A method of sending television, radio, and mobile phone data over long distances by using digital encoding to modulate a continuous beam of charged electromagnetic particles (typically radio waves, but also microwaves, electricity through wires, and visible light via fibre-optic cables). Digital signals consist of binary information which is symbolic and therefore arbitrarily related to its source; however, in the case of picture and sound information it is analogue signals that are being digitized so the indexicality of the information is preserved. Digital signals encode information in discrete bursts, unlike continuous analogue signals, and their modulations are expressed in abrupt changes (steps) rather than smoothe transitions (slopes). The main advantages of digital over analogue signals are that they can be compressed and that noise can be identified and removed. Digital transmission systems use a variety of methods: pulseband systems, such as those used for broadcast digital television, use digitized analogue waveforms while baseband systems, such as those used on the internet, send information in discrete bundles or ‘packets’. Digital television transmission allows for multiplexing, whereby multiple channels are bundled together and sent simultaneously in a single stream of data. See also MPEG2; transmitter.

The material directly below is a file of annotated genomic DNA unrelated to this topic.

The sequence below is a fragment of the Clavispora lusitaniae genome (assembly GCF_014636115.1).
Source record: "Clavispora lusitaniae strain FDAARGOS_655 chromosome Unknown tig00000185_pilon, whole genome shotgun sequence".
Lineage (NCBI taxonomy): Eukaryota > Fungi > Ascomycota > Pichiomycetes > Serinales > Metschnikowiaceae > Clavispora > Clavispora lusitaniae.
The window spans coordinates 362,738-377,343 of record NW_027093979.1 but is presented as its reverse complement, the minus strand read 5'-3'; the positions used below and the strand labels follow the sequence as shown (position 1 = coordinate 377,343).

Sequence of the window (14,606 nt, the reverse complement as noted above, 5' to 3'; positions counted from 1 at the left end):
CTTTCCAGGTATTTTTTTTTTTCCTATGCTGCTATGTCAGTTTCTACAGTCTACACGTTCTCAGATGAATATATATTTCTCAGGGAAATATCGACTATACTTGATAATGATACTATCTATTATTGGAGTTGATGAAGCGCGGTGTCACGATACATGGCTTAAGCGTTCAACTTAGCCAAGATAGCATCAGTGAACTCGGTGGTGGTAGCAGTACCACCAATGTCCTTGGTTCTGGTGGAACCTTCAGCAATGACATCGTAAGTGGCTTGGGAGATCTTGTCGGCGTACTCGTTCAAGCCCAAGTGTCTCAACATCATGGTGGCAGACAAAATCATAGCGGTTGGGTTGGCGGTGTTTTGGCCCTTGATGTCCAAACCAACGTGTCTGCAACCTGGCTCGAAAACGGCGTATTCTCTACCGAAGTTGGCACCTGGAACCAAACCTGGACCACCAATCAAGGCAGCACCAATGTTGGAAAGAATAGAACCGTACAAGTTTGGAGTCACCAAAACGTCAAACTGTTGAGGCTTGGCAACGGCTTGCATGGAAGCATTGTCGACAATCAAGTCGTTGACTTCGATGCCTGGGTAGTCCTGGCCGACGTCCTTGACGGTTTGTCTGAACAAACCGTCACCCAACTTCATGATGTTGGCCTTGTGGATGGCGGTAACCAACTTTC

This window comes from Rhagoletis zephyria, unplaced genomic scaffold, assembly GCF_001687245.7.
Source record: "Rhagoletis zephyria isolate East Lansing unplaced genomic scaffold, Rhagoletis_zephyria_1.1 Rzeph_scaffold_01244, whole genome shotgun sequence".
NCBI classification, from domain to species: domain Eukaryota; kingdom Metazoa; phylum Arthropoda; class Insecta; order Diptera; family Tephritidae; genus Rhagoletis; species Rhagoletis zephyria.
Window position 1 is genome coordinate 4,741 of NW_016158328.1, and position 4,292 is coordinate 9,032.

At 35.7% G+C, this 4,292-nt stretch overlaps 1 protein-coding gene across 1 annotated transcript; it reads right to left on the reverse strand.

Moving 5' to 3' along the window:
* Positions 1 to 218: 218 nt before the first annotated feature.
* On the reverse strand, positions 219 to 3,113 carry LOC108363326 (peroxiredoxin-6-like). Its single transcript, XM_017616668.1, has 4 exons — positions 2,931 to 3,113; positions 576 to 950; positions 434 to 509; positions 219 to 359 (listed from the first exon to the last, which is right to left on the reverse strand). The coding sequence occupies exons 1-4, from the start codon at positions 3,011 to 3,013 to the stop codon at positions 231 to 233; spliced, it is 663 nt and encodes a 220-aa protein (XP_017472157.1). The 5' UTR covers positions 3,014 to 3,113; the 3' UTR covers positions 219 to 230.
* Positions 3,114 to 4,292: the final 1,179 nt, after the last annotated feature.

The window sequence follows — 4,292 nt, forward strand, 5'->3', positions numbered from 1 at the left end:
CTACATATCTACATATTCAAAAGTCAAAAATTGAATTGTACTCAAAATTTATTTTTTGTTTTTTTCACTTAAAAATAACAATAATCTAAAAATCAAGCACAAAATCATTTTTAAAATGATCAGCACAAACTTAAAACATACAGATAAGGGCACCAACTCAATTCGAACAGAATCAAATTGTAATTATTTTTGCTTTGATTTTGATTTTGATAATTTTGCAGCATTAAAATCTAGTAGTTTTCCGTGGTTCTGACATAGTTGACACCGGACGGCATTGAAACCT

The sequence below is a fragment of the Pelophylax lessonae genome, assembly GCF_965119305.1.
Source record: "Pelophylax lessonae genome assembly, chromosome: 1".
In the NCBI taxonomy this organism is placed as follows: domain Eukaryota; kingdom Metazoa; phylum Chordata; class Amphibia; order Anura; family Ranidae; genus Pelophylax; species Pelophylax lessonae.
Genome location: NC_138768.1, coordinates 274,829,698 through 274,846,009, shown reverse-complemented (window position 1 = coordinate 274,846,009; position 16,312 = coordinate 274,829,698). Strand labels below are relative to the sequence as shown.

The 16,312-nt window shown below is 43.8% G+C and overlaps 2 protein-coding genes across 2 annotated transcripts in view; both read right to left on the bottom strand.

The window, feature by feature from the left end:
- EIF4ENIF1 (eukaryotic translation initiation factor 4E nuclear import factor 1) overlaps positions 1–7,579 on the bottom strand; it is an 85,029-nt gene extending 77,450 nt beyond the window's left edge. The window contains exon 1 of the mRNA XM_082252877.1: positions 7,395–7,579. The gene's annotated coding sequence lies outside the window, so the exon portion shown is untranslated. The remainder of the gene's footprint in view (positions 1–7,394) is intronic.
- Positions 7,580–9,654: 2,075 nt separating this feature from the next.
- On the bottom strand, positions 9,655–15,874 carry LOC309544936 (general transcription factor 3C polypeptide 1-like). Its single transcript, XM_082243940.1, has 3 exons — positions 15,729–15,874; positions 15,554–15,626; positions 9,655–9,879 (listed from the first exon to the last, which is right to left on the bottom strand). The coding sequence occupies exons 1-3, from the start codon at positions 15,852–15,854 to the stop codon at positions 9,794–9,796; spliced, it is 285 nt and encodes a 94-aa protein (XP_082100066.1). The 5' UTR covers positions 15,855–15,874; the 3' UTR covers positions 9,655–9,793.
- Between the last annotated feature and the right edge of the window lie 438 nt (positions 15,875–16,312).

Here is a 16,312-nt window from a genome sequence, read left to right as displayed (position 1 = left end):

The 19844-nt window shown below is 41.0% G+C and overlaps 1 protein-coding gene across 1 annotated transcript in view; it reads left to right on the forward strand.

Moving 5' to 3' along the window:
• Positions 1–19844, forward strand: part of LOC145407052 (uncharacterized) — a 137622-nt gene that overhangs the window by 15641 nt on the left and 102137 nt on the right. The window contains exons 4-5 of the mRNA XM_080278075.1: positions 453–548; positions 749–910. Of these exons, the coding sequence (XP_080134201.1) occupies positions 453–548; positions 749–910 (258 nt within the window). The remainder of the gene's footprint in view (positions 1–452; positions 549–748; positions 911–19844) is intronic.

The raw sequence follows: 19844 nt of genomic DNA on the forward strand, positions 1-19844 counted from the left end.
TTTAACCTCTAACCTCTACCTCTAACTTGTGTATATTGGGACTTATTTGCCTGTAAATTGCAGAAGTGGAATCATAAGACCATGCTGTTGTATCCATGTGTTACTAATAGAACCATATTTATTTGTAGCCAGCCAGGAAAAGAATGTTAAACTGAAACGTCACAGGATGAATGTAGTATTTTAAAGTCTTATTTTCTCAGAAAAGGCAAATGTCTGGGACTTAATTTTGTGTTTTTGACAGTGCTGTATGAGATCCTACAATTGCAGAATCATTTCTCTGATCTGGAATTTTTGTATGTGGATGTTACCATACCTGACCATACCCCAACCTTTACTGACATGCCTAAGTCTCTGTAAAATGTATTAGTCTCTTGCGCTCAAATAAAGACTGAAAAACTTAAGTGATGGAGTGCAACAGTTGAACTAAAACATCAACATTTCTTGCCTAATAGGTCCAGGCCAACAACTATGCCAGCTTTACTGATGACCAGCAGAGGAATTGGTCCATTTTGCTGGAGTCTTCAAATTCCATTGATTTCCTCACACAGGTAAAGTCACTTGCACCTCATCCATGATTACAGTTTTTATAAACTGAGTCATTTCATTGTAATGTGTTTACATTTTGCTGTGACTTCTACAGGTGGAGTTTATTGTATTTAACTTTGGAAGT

http://www.bbc.co.uk/rd/pubs/papers/pdffiles/DTV150399rpm.pdf Digital broadcasting
Subjects: Media Studies.